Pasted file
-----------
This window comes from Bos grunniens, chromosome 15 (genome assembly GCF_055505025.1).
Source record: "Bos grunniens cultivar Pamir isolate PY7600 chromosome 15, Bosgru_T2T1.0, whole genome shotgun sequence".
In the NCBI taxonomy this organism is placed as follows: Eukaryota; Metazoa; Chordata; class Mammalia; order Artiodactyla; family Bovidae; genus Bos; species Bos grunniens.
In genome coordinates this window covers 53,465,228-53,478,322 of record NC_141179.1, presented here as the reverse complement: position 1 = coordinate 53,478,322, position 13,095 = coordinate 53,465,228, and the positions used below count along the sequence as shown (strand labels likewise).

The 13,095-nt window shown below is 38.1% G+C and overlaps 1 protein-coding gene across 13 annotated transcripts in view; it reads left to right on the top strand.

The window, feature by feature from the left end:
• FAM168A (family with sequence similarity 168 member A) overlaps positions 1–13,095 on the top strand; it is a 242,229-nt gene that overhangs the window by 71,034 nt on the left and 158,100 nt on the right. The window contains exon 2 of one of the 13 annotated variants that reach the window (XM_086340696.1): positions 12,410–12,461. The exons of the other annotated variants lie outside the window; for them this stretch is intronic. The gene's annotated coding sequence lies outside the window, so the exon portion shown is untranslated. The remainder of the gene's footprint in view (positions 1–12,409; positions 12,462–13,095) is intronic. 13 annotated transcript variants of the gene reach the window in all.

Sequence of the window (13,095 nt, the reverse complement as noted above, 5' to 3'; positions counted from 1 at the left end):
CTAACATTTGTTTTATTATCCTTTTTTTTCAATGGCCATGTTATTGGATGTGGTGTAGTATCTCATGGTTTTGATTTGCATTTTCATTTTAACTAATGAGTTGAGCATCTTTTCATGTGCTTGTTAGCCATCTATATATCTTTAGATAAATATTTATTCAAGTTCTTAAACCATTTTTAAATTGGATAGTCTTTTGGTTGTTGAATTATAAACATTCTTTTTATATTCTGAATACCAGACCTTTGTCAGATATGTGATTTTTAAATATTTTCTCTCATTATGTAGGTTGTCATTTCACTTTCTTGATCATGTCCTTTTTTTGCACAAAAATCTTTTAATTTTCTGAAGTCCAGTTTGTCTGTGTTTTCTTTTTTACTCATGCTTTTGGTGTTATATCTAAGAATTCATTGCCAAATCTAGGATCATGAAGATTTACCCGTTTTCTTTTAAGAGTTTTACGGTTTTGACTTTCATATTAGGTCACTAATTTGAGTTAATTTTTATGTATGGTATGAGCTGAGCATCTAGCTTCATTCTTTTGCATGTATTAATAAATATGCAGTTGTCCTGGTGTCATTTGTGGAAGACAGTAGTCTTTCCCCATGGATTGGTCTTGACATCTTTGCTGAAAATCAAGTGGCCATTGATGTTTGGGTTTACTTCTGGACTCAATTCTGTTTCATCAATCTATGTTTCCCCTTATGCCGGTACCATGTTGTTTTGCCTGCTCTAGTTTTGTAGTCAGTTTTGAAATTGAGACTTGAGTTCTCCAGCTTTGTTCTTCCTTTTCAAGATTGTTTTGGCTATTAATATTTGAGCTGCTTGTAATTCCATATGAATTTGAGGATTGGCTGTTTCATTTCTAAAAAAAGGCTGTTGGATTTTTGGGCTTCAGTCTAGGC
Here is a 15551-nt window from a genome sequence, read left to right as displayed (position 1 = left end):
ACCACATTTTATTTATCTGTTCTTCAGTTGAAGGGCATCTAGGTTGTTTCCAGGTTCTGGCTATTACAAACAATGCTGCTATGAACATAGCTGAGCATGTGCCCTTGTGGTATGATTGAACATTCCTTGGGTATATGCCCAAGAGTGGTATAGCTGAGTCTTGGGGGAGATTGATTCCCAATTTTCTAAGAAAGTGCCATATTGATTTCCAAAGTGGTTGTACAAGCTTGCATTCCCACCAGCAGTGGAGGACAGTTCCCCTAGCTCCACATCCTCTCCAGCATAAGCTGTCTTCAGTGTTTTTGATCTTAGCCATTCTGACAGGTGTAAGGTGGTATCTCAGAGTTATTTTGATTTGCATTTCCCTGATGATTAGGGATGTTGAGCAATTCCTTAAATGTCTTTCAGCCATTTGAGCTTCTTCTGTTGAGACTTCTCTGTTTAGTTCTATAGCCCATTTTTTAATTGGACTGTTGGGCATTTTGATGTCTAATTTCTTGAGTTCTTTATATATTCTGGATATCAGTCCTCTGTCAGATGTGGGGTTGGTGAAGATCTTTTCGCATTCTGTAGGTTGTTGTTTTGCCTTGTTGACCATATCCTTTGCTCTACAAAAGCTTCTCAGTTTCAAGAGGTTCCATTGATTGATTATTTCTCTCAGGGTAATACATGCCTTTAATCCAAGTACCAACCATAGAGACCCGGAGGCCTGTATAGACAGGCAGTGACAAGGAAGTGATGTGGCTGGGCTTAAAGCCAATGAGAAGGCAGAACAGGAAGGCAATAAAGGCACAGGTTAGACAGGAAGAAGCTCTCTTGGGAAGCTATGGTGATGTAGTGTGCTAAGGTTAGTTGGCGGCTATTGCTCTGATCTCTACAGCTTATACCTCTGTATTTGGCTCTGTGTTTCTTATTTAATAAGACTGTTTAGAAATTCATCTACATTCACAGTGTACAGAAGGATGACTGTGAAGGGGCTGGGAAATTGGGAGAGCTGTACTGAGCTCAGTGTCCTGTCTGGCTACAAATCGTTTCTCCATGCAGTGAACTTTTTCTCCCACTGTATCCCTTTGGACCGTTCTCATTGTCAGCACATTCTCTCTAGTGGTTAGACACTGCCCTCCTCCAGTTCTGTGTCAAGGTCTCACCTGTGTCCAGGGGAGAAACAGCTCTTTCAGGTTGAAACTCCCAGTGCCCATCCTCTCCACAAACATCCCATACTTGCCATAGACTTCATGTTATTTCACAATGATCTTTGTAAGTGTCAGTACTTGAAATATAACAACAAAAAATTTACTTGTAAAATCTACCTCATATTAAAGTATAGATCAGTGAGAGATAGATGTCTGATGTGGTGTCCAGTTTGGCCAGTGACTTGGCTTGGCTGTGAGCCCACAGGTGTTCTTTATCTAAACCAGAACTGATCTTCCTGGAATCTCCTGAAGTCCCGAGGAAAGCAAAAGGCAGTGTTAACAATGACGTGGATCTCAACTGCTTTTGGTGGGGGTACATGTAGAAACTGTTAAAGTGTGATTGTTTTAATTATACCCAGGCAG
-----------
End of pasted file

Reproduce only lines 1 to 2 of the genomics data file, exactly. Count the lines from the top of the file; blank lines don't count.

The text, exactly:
This window comes from Bos grunniens, chromosome 15 (genome assembly GCF_055505025.1).
Source record: "Bos grunniens cultivar Pamir isolate PY7600 chromosome 15, Bosgru_T2T1.0, whole genome shotgun sequence".